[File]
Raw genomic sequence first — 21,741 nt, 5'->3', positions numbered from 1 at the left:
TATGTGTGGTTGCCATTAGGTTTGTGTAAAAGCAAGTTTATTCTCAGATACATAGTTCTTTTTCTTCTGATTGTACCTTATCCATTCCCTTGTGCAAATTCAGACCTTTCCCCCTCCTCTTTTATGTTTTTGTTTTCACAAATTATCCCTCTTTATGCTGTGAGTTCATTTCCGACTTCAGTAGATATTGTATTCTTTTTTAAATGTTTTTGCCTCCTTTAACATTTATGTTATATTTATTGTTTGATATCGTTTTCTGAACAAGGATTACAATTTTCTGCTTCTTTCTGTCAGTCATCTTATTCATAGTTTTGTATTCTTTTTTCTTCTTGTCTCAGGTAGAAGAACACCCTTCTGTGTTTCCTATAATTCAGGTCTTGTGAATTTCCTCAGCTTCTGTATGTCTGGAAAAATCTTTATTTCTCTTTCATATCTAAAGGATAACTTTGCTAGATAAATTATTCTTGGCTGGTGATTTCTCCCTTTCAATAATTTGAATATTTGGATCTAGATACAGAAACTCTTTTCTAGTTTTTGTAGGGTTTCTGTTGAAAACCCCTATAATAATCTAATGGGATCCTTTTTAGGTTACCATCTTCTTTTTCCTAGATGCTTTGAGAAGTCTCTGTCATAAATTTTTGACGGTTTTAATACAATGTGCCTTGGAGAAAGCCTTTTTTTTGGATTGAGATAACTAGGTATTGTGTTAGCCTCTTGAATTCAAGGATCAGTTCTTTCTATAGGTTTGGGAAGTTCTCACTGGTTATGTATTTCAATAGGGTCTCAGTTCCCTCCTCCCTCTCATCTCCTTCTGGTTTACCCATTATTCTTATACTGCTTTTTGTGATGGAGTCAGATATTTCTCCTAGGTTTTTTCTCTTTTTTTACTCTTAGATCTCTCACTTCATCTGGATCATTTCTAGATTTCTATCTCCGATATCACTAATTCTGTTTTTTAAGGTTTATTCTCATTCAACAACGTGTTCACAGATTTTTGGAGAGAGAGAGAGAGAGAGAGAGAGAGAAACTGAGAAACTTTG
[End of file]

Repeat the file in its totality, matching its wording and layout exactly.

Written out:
Raw genomic sequence first — 21,741 nt, 5'->3', positions numbered from 1 at the left:
TATGTGTGGTTGCCATTAGGTTTGTGTAAAAGCAAGTTTATTCTCAGATACATAGTTCTTTTTCTTCTGATTGTACCTTATCCATTCCCTTGTGCAAATTCAGACCTTTCCCCCTCCTCTTTTATGTTTTTGTTTTCACAAATTATCCCTCTTTATGCTGTGAGTTCATTTCCGACTTCAGTAGATATTGTATTCTTTTTTAAATGTTTTTGCCTCCTTTAACATTTATGTTATATTTATTGTTTGATATCGTTTTCTGAACAAGGATTACAATTTTCTGCTTCTTTCTGTCAGTCATCTTATTCATAGTTTTGTATTCTTTTTTCTTCTTGTCTCAGGTAGAAGAACACCCTTCTGTGTTTCCTATAATTCAGGTCTTGTGAATTTCCTCAGCTTCTGTATGTCTGGAAAAATCTTTATTTCTCTTTCATATCTAAAGGATAACTTTGCTAGATAAATTATTCTTGGCTGGTGATTTCTCCCTTTCAATAATTTGAATATTTGGATCTAGATACAGAAACTCTTTTCTAGTTTTTGTAGGGTTTCTGTTGAAAACCCCTATAATAATCTAATGGGATCCTTTTTAGGTTACCATCTTCTTTTTCCTAGATGCTTTGAGAAGTCTCTGTCATAAATTTTTGACGGTTTTAATACAATGTGCCTTGGAGAAAGCCTTTTTTTTGGATTGAGATAACTAGGTATTGTGTTAGCCTCTTGAATTCAAGGATCAGTTCTTTCTATAGGTTTGGGAAGTTCTCACTGGTTATGTATTTCAATAGGGTCTCAGTTCCCTCCTCCCTCTCATCTCCTTCTGGTTTACCCATTATTCTTATACTGCTTTTTGTGATGGAGTCAGATATTTCTCCTAGGTTTTTTCTCTTTTTTTACTCTTAGATCTCTCACTTCATCTGGATCATTTCTAGATTTCTATCTCCGATATCACTAATTCTGTTTTTTAAGGTTTATTCTCATTCAACAACGTGTTCACAGATTTTTGGAGAGAGAGAGAGAGAGAGAGAGAGAGAAACTGAGAAACTTTG